Top 10 Breastfeeding Problems Solved
It’s a natural process so it should be easy, right? But just like learning how to ride a bike, you need to learn how to breastfeed (and so does baby, by the way). We consulted with Jane Morton, MD, on how to handle the 10 most common breastfeeding problems. She should know — she’s been teaching doctors, nurses, and lactation consultants how to teach the rest of us for more than 30 years. And she’s on staff at Lucile Packard Children’s Hospital at Stanford in Palo Alto, California.
Check out The Bump’s chart for helpful solutions:
It’s normal for your nipples to feel sore when you first start to breastfeed, especially if you’re a first-timer. But if baby has latched and the pain lasts longer than a minute into your feeding session, check the positioning.
Solution: Try to achieve an asymmetrical latch where baby’s mouth covers more of the areola below the nipple rather than above. To reposition him, place your index finger inside baby’s mouth to take him off your breast. Tickle his chin or wait until he yawns so his mouth is wide open and seize your opportunity. (Sandwich the breast as described in the video clip below to shape it to the baby’s mouth.) When he is correctly positioned, his chin and nose touch your breast, his lips splay out and you can’t see your nipple or part of the lower areola.
If baby’s position is correct and latching on still hurts, your nipples may be dry. Make sure to wear loose clothing and avoid washing with soap. Lanolin-based creams are good for applying between feedings.
Cracked nipples can be the result of many different things: thrush (see no. 6), dry skin, pumping improperly, or most likely, latching problems. During the first week of breastfeeding, you may have bloody discharge when your baby is just learning to latch or you are just beginning to pump. A little blood, while kind of gross, won’t harm baby.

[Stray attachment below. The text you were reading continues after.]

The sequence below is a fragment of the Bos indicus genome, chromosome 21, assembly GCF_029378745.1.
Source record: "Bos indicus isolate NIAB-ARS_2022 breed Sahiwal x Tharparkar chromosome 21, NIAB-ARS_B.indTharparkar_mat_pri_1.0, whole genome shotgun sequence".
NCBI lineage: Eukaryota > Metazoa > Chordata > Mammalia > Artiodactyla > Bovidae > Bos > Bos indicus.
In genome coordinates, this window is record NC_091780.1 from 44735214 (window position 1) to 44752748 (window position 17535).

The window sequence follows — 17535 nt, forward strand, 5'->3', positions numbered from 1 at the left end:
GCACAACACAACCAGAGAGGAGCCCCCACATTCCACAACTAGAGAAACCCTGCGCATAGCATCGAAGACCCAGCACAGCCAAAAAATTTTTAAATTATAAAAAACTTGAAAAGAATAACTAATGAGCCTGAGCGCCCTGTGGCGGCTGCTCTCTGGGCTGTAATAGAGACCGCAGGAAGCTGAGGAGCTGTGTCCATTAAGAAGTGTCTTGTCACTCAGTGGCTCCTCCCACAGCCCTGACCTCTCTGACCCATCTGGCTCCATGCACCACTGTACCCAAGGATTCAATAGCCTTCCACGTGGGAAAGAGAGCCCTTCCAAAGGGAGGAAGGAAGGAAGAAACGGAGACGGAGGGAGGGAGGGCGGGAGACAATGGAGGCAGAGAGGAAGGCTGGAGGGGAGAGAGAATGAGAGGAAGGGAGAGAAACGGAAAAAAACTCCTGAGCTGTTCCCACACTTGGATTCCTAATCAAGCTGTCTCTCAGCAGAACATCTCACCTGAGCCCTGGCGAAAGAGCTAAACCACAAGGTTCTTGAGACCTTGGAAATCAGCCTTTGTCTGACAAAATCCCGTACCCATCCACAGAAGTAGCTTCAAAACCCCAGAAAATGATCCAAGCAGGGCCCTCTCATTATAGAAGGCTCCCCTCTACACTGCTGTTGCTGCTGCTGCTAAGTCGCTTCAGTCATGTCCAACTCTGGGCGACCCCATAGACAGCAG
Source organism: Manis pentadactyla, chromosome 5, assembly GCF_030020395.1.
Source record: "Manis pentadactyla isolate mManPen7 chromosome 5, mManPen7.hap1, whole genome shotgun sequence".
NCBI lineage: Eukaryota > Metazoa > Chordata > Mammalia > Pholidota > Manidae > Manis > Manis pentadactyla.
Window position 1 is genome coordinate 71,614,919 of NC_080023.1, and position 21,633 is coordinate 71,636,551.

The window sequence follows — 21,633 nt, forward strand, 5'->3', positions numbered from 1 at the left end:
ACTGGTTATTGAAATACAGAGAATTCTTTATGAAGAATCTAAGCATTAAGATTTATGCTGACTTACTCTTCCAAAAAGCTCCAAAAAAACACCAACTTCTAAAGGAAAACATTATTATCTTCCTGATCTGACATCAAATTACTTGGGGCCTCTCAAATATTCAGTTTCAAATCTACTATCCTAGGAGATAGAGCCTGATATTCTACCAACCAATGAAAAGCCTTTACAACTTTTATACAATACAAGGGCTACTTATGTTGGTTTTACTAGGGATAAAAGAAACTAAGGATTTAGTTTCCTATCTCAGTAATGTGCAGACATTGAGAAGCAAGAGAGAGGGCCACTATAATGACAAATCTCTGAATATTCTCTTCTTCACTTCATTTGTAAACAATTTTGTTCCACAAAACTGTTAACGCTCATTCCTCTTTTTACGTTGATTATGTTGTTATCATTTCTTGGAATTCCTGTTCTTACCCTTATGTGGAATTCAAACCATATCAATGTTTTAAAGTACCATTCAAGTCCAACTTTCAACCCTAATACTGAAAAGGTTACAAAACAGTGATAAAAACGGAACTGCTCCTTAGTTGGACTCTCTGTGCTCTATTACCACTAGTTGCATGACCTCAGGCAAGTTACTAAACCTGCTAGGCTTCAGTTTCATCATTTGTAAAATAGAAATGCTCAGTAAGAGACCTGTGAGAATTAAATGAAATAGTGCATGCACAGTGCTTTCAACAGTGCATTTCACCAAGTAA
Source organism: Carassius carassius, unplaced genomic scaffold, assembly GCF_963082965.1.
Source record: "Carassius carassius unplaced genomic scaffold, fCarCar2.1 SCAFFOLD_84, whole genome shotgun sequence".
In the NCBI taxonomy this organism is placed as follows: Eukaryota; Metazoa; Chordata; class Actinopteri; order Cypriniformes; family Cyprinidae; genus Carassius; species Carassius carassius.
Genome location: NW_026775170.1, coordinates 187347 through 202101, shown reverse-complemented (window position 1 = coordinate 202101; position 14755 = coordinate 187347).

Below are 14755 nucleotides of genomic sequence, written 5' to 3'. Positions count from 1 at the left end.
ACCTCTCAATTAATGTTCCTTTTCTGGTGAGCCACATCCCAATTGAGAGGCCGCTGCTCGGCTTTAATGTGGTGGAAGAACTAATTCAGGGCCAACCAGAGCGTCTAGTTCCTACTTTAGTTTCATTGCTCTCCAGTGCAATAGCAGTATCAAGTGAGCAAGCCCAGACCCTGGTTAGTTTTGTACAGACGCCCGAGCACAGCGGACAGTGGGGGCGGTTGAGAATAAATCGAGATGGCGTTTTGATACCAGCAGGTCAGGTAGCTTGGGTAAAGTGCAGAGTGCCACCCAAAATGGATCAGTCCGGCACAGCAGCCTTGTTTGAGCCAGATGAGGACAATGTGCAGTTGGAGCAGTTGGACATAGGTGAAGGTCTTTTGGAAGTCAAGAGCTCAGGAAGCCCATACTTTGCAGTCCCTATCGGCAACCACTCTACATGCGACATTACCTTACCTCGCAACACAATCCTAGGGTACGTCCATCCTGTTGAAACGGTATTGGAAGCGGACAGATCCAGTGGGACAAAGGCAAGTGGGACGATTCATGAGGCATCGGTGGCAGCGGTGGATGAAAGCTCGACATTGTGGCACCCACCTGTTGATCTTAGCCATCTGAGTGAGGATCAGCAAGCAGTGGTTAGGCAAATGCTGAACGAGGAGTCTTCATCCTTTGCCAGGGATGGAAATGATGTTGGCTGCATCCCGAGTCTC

Solution: Check baby’s positioning — the bottom part of your areola underneath your nipple should be in baby’s mouth. Also, try breastfeeding more frequently, and at shorter intervals. The less hungry baby is, the softer his sucking will be.
As tempting as it is to treat your cracked nipples with anything you can find in your medicine cabinet, soaps, alcohol, lotions, and perfumes are no good — clean water is all you need to wash with. Try letting some milk stay on your nipples to air dry after feeding (the milk actually helps heal them). You can also try taking a mild painkiller like acetaminophen or ibuprofen 30 minutes before nursing. If all this fails, try an over-the-counter lanolin cream, specially made for nursing mothers and use plastic hard breast shells inside your bra.
Ducts clog because your milk isn’t draining completely. You may notice a hard lump on your breast or soreness to the touch and even some redness. If you start feeling feverish and achy, that’s a sign of infection and you should see your doctor. Most importantly try not to have long stretches in between feedings — milk needs to be expressed often. A nursing bra that is too tight can also cause clogged ducts. Stress (something all new mommies have an over abundance of) can also affect your milk flow.
Solution: Do your best to get adequate rest (you should recruit your partner to pick up some slack when possible). Also, try applying warm compresses to your breasts and massage them to stimulate milk movement.
Clogged ducts are not harmful to your baby because breastmilk has natural antibiotics. That said, there’s no reason why you have to suffer. Breastfeeding should be enjoyable for mom and baby.
Engorgement makes it difficult for baby to latch on to the breast because it’s hard and un-conforming to his mouth.